The BQ’s new leader Daniel Paillé acknowledges that an NDP with Mulcair as leader will be a major challenge for his party, but argues, with justice, that the NDP will soon reveal its true colours by defending “Canadian” interests against those of Quebec. Le Devoir columnist Michel David perceptively notes, however, that Mulcair has “an argument that the Bloc Québécois cannot use: he is a position to replace the Harper government.” How this plays out in the next period will depend very much on whether the Quebec nationalist movement manages to overcome its current crisis of perspectives and resume its forward march — in which case the NDP, focused as it now is on winning parliamentary seats in English Canada, will be faced with some major political dilemmas.
There was a foretaste of these tensions in one of the leadership debates. When candidate Peggy Nash suggested that federal enforcement of the Canada Health Act (an umbrella law imposing medicare funding conditions on the provinces, which have jurisdiction over health care) might have to be adjusted to accommodate Quebec concerns, the other candidates quickly dissociated themselves from her comment. That was the closest the debates came to addressing “the Quebec difference.” Nash, a former official in the Canadian Auto Workers union, probably had in mind the readiness of the Canadian unions to accommodate their Quebec affiliates, according them a large degree of autonomy. The NDP has never displayed similar flexibility to its Quebec membership.
Marginalization of labour
This leadership convention registered the further marginalization of labour in the NDP. In the last leadership convention, which elected Layton in 2003, the affiliated trade unions were allocated 25% of the votes; this was consistent with a series of provisions in the party constitution and practices historically that had given the unions a weighted presence in party leadership bodies. Following that convention, however, the party removed this provision and moved toward a full one-member-one-vote (OMOV) system for choosing a leader. The move was motivated in part by changes in federal party financing laws in 2003 and 2006 (with NDP support) which banned union donations to federal parties. In return the NDP, like the other parties, gained access to new state subsidies. In addition, individual donors are allowed tax deductions of up to 75% of the amount of their contributions to party finances, a “tax expenditure” that constitutes in effect another form of state funding. The NDP is now dependent on such funding for the bulk of its activities.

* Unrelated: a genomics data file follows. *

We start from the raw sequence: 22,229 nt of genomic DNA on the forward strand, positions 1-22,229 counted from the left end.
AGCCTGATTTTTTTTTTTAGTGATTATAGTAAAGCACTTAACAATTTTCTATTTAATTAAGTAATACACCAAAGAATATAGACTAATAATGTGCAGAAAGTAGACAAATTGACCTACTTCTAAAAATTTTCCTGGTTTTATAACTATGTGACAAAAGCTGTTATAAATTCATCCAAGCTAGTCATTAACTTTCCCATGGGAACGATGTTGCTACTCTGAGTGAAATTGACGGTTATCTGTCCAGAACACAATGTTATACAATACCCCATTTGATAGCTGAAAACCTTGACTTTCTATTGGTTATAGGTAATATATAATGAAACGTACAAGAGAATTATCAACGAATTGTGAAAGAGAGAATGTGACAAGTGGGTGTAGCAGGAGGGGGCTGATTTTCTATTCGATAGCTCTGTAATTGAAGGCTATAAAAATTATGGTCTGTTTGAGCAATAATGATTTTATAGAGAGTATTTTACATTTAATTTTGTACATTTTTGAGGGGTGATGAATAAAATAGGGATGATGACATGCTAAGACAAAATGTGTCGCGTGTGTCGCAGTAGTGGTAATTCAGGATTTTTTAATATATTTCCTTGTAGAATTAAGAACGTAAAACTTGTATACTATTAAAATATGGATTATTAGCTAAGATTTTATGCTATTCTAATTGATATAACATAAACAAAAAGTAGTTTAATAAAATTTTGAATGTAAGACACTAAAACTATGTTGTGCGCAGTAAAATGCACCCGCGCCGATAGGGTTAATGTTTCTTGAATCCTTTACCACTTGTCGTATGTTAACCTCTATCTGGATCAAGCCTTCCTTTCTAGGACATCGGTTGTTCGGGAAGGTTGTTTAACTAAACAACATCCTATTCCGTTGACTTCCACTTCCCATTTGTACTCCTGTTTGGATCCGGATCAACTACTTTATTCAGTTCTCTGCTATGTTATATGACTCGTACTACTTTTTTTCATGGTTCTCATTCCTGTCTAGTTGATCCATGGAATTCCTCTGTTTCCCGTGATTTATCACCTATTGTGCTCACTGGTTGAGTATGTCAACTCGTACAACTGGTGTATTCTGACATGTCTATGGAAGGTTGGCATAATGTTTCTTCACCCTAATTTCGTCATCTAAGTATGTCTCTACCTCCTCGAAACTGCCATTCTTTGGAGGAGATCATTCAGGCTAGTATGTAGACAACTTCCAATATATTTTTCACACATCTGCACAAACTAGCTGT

As Murray Cooke has noted, these changes in funding, and the adoption of OMOV, resulted in “a relative marginalization of the federal [parliamentary] caucus, the powerful provincial wings, unions and local party activists.” And he adds:
“Firmly in control of the party, Layton was able to moderate, simplify and carefully package the NDP message. He simply ditched many controversial policies. During the 2004 election, he single-handedly dismissed the NDP's longstanding support for pulling Canada out of NATO. With each campaign, Layton would focus on a small number of modest reforms. Increasingly, the NDP would speak for “middle-class” Canadians. By the 2011 election, the NDP was proposing to reduce the small business tax to reward “job creators.” Certainly, the 2011 platform was a more moderate program than anything ever offered under any previous federal NDP leader….”